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Harry C. Nail, Jr., Atherton, California; purchased by the Indianapolis Museum of Art in 1960 (60.12).
“Hokusai’s prints lie between two opposing style, that of the Japanese of the ancient schools, suggesting by evocative arrangements in monochrome a landscape of the imagination, and that of our own western landscapists, approaching as near as the oil or watercolour mediums will allow to a realistic representation of certain place at a certain date and time. The compromise is one that allowed free play to Hokusai’s genius for design, for composition: although his intent, expressed by a descriptive label on each print, was to depict a known locality, or Fuji from a familiar vantage point, the depiction is mainly incidental, the overriding consideration has been the pattern, the possibilities of the scene from the colour-print viewpoint. There is a lack of insistence upon the identifying detail, either of contour or colour, since such an emphasis would have destroyed the unity of impression that is his paramount aim. The ‘Fuji in Clear Weather’ is a perfect example: it is the essential Fuji, every distracting and insignificant detail shorn away.”
Hillier, J. Hokusai: Paintings, Drawings, and Woodcuts. London: Phaidon, 1985, p. 68, pl. 7.
“Commonly known as ‘Red Fuji’, no other print in Hokusai’s oeuvre takes Nature so uncompromisingly as its subject. Whereas in the majority of Hokusai’s landscape designs Nature is used as the setting in which human life goes on, nothing in this print suggests man’s presence: there is only Mount Fuji, towering against a blue sky patterned with white clouds.
The season is somewhere between late summer and early autumn, when Mount Fuji is said to have a reddish hue. The snow makes a sharp contrast to the almost black cone of the summit. The emphasis given to this, the darkest area of the design, is balanced by the woods at the foot of the mountain. The subdivision into a dark summit, reddish mass and a green, tree-covered base is in itself sufficient to make the mountain appear intriguing. Yet, Hokusai chose to set off Fuji with a blue sky that is almost completely filled with an intricate pattern of clouds, which demands equal attention. This type of cloud is unique in Japanese prints – and, for that matter, in Japanese art: it obviously emulates Western models, and probably derives from Dutch copperplate engravings.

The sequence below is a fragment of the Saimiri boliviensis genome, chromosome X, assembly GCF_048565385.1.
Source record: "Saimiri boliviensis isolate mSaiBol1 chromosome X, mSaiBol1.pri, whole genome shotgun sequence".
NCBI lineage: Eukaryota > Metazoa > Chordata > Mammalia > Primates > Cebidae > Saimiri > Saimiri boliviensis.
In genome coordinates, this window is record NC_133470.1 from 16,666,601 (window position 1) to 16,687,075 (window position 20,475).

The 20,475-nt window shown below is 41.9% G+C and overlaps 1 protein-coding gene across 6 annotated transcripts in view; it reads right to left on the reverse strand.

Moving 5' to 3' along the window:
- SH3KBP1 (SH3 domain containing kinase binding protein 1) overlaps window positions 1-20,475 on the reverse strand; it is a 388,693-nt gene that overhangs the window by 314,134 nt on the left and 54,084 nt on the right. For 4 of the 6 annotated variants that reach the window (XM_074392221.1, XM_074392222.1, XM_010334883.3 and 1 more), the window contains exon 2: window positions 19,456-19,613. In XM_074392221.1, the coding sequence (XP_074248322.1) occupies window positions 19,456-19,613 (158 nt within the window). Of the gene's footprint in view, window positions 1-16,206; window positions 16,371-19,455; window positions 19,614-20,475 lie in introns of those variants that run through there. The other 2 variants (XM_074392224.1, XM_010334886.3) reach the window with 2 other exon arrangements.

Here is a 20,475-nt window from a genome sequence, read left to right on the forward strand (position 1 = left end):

That Hokusai chose to use these Western-style clouds in one of his first true landscape prints may have been, in part, the result of a desire to attract the public’s attention to his art, although some fifteen years earlier, in the fifth volume of his picture book Hokusai manga (1816), he had included a similar design, with Mount Fuji seen from the pine beach of Shio. However, it was only printed in line and in tones of grey and pink, and in a much less prestigious format. Only when this large, ōban colour print was published did Hokusai’s innovations in landscape design become apparent.
The colour variations in this print—the shading from black to red and from reddish-brown to green, depending on the printer’s interpretation—which are probably greater than in any other of Hokusai’s designs, are frequently commented on. Most of the early and the carefully graded impressions, however, feature particularly strong colouring, lending a quite dramatic sense of presence to the mountain. There is also a later, variant, reprint (Ukiyoe taikei, XIII, 2-2) from the original blocks, in which the blue outline of the mountain is omitted and the title cartouche and signature are printed in black. For that impression, a blue block was employed for both the sky and for Fuji, and stronger blue for the mountain’s slopes, while its base was printed in a light tone and the upper half left uncoloured.”
Forrer, Matthi. Hokusai: Prints and Drawings. Munich: Prestel, 1991, p. 12.
This richly colored print from Katsushika Hokusai's renowned series Thirty-Six Views of Mount Fuji explores the majestic mountain's continually changing relationship to light, weather, and the seasons. The charm of this print derives partly from its simple but striking composition: Fuji's symmetrical shape, placed off center to the right, is balanced by the intricate, lilting cloud patterns on the left. Although Hokusai's copious sketchbooks reveal his wide-ranging visual interests, he and his contemporaries were best known for perfecting the poetic landscape print. Hokusai's studies of Mount Fuji, with their unorthodox perspective, stylized forms, and saturated color, inspired the Impressionist and Post-Impressionist painters working in late 19th-century Europe. The idea of studying the effects of various atmospheric conditions on a single motif may have inspired Claude Monet to create his series of haystacks, waterlilies, and London bridges.
Hokusai's output was prodigious and his fame widespread, but to the end of his life he lived in poverty. He said, "From the age of six I had a penchant for copying the form of things, and from about fifty, my pictures were frequently published, but until the age of seventy, nothing that I drew was worthy of notice." Hokusai was in his seventies when he made this print.
[After lunch] we could go see the Japanese prints at the Beaux-Arts. Seriously, you must not miss that. You who want to make color prints, you couldn't dream of anything more beautiful.
-Painter Mary Cassatt to fellow artist Berthe Morisot, 1890
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